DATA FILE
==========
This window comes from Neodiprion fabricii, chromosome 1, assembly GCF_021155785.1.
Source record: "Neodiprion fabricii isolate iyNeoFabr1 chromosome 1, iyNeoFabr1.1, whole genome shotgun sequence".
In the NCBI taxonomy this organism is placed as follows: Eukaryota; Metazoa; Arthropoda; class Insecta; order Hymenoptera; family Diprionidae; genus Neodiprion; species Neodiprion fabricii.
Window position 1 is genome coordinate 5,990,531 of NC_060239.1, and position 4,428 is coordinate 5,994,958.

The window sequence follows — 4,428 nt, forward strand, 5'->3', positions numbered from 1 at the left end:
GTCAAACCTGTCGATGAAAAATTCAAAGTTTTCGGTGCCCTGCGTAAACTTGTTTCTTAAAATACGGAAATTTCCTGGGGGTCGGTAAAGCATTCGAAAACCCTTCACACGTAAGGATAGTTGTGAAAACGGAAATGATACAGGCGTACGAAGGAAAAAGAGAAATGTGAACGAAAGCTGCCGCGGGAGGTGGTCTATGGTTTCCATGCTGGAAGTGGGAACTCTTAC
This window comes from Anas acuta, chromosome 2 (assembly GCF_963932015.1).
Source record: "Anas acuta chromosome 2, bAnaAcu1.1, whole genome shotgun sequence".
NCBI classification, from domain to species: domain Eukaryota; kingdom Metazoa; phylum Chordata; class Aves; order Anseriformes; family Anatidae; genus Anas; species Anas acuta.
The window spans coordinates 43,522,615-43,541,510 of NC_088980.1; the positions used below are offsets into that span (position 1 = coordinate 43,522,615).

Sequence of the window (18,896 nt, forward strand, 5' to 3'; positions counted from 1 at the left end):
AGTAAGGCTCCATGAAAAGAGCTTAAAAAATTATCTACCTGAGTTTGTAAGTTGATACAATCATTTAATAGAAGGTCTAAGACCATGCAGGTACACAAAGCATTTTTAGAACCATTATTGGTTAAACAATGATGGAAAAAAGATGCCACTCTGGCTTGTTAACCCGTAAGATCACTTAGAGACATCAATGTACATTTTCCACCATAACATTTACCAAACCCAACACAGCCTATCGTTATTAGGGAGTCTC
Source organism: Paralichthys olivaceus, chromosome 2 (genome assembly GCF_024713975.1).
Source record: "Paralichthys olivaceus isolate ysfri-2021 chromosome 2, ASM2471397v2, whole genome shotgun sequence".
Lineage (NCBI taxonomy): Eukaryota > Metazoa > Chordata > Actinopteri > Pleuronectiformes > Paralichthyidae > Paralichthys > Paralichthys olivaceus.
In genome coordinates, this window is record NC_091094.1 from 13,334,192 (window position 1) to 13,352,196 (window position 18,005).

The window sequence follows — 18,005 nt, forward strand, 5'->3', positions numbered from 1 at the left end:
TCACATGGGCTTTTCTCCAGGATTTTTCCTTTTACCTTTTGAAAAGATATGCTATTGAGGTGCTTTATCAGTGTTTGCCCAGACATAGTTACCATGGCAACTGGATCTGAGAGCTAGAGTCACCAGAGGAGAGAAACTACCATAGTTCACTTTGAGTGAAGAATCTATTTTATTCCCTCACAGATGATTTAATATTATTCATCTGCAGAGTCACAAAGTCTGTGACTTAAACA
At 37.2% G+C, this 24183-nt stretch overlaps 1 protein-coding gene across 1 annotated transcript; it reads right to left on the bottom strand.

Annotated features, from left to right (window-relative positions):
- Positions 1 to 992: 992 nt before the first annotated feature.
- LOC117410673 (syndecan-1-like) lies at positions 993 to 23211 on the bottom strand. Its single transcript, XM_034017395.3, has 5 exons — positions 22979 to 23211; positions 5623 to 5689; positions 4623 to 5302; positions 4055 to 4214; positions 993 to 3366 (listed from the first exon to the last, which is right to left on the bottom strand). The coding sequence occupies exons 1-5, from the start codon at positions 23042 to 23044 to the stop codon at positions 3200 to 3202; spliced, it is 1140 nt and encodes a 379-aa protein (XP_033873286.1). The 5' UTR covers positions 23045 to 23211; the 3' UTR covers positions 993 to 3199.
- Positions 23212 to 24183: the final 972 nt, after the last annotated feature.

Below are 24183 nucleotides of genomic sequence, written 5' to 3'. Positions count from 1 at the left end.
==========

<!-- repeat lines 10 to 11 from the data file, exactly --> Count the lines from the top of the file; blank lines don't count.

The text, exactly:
The window spans coordinates 43,522,615-43,541,510 of NC_088980.1; the positions used below are offsets into that span (position 1 = coordinate 43,522,615).

Sequence of the window (18,896 nt, forward strand, 5' to 3'; positions counted from 1 at the left end):